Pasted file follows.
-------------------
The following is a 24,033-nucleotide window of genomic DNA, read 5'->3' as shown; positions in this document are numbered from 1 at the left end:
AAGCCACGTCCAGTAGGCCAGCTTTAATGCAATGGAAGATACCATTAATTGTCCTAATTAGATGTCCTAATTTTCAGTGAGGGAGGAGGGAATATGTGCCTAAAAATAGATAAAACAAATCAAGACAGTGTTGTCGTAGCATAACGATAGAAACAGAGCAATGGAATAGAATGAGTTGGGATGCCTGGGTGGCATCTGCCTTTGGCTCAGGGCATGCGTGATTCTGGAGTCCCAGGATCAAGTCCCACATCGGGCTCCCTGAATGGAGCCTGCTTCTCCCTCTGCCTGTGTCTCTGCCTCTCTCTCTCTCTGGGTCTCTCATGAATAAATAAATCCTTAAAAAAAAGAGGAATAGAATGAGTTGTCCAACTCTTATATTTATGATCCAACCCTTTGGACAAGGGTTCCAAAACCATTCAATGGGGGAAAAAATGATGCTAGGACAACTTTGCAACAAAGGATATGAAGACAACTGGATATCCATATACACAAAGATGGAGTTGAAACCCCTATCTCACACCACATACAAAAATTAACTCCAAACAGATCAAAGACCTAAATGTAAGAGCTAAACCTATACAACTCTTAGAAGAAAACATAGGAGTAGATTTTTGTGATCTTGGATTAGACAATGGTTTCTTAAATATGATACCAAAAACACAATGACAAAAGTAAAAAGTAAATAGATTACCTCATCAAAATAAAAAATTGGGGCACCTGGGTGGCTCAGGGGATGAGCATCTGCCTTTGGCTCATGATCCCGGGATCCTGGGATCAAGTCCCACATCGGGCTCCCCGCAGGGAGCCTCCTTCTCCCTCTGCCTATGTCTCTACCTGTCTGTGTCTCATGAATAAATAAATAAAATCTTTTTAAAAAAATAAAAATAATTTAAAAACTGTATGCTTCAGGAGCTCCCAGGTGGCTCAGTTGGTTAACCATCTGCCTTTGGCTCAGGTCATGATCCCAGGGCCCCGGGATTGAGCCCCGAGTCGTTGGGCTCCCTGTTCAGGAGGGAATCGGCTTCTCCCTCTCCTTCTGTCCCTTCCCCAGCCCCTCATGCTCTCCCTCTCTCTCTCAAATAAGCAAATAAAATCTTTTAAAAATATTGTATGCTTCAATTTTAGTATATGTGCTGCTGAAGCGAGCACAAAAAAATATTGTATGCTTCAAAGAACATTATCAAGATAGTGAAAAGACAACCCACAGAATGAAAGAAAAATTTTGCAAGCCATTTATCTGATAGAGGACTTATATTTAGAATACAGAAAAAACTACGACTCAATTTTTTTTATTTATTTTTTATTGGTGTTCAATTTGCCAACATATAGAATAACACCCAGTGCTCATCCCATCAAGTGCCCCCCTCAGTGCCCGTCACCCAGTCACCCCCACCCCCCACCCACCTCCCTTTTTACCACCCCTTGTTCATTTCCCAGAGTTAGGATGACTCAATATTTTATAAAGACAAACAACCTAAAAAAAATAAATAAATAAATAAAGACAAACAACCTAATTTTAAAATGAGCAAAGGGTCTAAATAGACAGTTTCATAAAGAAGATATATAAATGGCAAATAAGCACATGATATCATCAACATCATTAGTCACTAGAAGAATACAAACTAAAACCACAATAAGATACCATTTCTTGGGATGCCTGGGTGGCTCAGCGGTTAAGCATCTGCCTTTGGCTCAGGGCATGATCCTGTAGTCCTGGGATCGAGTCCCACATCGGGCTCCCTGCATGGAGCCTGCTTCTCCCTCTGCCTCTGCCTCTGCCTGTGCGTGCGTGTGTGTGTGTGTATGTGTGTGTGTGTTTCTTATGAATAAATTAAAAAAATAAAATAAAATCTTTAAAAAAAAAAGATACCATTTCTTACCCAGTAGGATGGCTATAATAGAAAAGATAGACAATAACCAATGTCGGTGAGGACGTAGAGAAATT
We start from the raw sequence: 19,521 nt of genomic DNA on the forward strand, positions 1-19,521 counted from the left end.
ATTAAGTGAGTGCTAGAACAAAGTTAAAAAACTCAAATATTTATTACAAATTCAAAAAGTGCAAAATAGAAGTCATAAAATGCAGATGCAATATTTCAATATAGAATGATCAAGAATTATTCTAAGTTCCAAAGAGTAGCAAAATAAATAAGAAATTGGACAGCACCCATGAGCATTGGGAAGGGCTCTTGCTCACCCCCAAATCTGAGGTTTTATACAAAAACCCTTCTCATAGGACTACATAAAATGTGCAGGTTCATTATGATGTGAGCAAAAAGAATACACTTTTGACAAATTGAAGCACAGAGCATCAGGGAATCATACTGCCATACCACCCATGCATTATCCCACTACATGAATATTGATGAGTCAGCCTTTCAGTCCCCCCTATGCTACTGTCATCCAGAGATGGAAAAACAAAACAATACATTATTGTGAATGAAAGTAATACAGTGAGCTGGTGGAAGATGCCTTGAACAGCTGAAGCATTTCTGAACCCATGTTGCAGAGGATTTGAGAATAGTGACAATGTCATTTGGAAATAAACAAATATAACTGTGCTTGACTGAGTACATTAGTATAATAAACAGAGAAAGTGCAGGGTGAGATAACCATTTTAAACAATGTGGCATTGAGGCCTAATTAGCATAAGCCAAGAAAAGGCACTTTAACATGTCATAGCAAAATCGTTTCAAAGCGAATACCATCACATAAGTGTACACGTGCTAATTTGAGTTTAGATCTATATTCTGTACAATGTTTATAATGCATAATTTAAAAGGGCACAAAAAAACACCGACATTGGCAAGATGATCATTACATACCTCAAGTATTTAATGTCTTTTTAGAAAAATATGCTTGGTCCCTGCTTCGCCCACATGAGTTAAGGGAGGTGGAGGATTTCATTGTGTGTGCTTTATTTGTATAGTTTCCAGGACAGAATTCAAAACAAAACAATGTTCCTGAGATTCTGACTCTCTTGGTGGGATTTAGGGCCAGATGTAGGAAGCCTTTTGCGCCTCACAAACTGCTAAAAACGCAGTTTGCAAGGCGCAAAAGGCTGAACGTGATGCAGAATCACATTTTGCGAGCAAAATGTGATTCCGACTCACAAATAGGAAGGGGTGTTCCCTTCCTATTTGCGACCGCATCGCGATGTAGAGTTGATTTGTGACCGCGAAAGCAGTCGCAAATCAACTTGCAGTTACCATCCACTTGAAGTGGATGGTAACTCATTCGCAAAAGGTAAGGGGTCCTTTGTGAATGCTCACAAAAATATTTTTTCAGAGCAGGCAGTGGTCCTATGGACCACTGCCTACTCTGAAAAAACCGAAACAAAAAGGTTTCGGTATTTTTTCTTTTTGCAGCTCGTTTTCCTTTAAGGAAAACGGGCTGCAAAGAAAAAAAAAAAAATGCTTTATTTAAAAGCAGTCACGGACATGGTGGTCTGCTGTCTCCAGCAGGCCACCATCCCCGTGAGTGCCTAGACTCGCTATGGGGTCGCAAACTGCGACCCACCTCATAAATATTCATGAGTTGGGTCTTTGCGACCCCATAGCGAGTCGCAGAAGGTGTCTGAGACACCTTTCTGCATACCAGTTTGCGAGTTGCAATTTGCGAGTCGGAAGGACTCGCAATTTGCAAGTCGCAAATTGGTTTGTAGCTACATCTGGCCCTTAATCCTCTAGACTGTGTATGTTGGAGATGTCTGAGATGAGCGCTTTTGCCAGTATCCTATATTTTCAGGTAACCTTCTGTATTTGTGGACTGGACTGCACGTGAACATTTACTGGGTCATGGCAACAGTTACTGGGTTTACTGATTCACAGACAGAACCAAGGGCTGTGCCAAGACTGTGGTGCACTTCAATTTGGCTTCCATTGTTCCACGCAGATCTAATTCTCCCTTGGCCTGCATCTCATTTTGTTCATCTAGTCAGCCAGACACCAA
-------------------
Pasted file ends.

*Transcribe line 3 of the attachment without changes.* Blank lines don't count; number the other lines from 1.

We start from the raw sequence: 19,521 nt of genomic DNA on the forward strand, positions 1-19,521 counted from the left end.